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The Importance of Marxism

Even the most cursory of observers will have noticed of late a growing interest on the part of the workers in political and economic problems. This increase of interest has reflected itself in an enthusiastic response to our propaganda. Our speakers meet with attentive and appreciative audiences, and the influence of our Party is now greater than ever. There is an obvious reason for all this. The average worker can no longer find his bearings in the modern world, which he sees ravaged by wars and strife, persecution, bestiality, poverty and unemployment. As a consequence his outlook has become gloomy, for his hopes and aspirations have been destroyed by the march of events. A restatement of the essentials of Marxism is therefore timely, for Marxism demonstrates the transitory character of our present system. Not only doe sit explain the world in which we live, but it also points the way to a better and brighter future.

What we owe to Marx

The Socialist movement is indebted to Marx for two important discoveries—the materialist conception of history, and the source of surplus value. Both discoveries have established a scientific basis for our cause, and have thus marked us off completely from Utopians, moralists and reformers. Yet, when appraising Marx, one must not overlook the fact that he built upon the work of his predecessors. Marx had already obtained a storehouse of information from English economists, Utopian Socialists and German philosophers, when his own keen analytical mind formulated the doctrines which have been mentioned above.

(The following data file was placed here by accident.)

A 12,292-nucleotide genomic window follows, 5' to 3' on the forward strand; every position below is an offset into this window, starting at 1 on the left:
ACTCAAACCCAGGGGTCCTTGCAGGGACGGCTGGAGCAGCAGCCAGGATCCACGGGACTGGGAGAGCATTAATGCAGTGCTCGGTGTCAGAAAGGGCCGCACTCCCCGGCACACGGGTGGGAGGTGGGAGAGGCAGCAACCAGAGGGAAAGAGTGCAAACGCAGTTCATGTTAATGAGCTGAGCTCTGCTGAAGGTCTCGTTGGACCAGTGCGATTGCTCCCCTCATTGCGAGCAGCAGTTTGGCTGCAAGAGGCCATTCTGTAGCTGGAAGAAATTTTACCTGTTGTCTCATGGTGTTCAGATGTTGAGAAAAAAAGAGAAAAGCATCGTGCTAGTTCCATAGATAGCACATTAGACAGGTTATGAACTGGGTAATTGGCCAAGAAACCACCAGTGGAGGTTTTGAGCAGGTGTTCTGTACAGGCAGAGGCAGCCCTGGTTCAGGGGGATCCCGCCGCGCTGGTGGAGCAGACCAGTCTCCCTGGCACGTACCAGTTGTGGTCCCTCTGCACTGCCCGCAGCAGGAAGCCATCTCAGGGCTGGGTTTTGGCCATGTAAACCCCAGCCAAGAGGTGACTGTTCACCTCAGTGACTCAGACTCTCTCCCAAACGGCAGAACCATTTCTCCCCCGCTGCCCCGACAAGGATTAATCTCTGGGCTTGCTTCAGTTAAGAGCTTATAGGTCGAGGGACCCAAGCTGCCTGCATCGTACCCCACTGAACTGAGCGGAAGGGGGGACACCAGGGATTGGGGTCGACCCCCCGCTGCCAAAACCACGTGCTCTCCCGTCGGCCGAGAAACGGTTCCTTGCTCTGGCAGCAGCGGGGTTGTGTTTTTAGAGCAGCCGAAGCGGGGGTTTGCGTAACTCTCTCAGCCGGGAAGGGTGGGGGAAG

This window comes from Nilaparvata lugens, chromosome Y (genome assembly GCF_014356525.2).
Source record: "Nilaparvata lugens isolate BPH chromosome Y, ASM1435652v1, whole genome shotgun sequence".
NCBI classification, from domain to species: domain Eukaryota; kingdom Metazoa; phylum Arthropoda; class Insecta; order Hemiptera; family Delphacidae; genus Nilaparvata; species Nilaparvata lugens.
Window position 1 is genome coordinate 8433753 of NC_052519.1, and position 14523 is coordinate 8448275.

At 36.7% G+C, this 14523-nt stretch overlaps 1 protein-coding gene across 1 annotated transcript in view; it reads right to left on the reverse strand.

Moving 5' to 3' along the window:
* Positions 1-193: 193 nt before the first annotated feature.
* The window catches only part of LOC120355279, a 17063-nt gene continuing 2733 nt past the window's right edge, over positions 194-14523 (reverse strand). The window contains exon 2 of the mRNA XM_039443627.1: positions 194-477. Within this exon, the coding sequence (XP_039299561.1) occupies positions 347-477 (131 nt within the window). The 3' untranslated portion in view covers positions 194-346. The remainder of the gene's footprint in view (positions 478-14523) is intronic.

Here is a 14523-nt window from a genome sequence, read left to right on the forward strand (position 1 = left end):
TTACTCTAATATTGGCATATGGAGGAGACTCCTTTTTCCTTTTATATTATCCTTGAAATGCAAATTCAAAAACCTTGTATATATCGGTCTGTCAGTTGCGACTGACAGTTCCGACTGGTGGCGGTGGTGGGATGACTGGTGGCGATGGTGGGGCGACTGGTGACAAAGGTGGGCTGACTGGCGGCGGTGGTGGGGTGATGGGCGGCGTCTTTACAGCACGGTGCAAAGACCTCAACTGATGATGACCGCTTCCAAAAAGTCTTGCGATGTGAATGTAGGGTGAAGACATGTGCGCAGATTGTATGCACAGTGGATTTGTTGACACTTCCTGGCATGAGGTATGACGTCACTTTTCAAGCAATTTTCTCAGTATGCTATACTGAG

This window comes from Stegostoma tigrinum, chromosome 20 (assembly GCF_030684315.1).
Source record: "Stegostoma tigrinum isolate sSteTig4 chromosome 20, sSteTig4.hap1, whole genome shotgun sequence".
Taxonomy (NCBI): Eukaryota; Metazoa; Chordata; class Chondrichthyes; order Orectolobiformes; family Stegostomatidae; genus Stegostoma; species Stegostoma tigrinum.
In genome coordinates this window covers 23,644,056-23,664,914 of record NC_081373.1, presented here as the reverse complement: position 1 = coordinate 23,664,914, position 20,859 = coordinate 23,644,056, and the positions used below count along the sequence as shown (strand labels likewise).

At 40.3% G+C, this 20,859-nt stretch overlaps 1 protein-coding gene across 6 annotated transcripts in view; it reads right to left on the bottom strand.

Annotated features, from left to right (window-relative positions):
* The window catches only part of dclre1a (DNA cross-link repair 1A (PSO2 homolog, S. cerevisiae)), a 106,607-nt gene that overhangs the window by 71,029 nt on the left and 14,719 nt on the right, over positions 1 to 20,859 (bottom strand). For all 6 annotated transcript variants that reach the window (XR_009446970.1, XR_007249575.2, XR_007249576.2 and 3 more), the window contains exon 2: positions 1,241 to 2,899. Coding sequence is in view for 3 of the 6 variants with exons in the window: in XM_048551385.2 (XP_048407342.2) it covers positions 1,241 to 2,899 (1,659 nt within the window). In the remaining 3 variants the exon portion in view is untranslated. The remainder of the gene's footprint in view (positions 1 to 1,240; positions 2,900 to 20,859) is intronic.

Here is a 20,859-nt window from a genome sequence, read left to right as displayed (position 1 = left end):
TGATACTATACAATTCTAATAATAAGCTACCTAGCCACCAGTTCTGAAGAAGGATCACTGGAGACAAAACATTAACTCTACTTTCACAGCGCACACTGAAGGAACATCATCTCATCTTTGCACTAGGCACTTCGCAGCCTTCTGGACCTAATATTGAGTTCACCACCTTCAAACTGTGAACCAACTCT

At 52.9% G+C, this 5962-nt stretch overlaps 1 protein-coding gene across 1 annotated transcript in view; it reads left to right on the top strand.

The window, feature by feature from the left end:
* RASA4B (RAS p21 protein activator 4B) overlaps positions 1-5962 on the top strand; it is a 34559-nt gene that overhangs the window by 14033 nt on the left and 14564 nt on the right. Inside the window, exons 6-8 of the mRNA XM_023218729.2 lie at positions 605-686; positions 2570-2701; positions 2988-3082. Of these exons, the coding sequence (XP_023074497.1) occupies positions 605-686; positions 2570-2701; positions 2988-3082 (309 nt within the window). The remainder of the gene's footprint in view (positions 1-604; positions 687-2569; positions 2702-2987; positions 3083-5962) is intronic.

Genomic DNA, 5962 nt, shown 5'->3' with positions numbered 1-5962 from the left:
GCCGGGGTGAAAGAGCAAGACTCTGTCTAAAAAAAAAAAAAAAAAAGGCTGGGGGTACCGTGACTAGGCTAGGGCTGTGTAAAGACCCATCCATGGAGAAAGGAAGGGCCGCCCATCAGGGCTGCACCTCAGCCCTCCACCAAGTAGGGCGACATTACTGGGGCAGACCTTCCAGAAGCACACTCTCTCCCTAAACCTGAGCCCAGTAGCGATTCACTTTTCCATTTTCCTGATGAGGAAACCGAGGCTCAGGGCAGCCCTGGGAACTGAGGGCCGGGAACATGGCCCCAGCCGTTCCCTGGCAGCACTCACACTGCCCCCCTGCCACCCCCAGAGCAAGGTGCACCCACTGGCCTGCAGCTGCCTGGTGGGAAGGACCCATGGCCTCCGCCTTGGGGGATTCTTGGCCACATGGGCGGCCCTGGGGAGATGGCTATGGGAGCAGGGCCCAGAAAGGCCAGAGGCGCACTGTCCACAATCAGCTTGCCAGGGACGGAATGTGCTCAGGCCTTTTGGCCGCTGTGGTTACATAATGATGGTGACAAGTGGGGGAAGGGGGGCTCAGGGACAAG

What is a Materialist?

Quite a number of people have a curious conception of a materialist. The latter appears to them as a vulgar person, devoid of aesthetic appreciation and oblivious of the finer things of life. Nothing could be more absurd. On the other hand, many believe that a materialist is one who dissolves the world into a heap of dead atoms and denies the existence of the mind (Ernst Haeckel, for example). This confusion has prompted Mr. G. D. H. Cole to suggest, in his work, "What Marx Really Meant," that one ought to designate Marx's theory by another name—"Realistic Interpretation of History." Marx had, however, a very good reason for choosing his own particular appellation. In the days when his conception was being formulated a fierce controversy had been going on between two rival philosophical schools of thought. The men who held that Nature had preceded mind or the idea called themselves materialists, and their philosophy materialism. Conversely, the others who believed in the priority of the idea named themselves idealists, and their philosophy idealism. The idealist position leads to God. To the materialist Nature is all that is, and God is a figment of the human imagination. In short, a materialist is a person who contends that ideas are inseparable from human beings, who are products of nature at a certain stage of development. The entire teachings of natural science have demonstrated  the correctness of this philosophical outlook.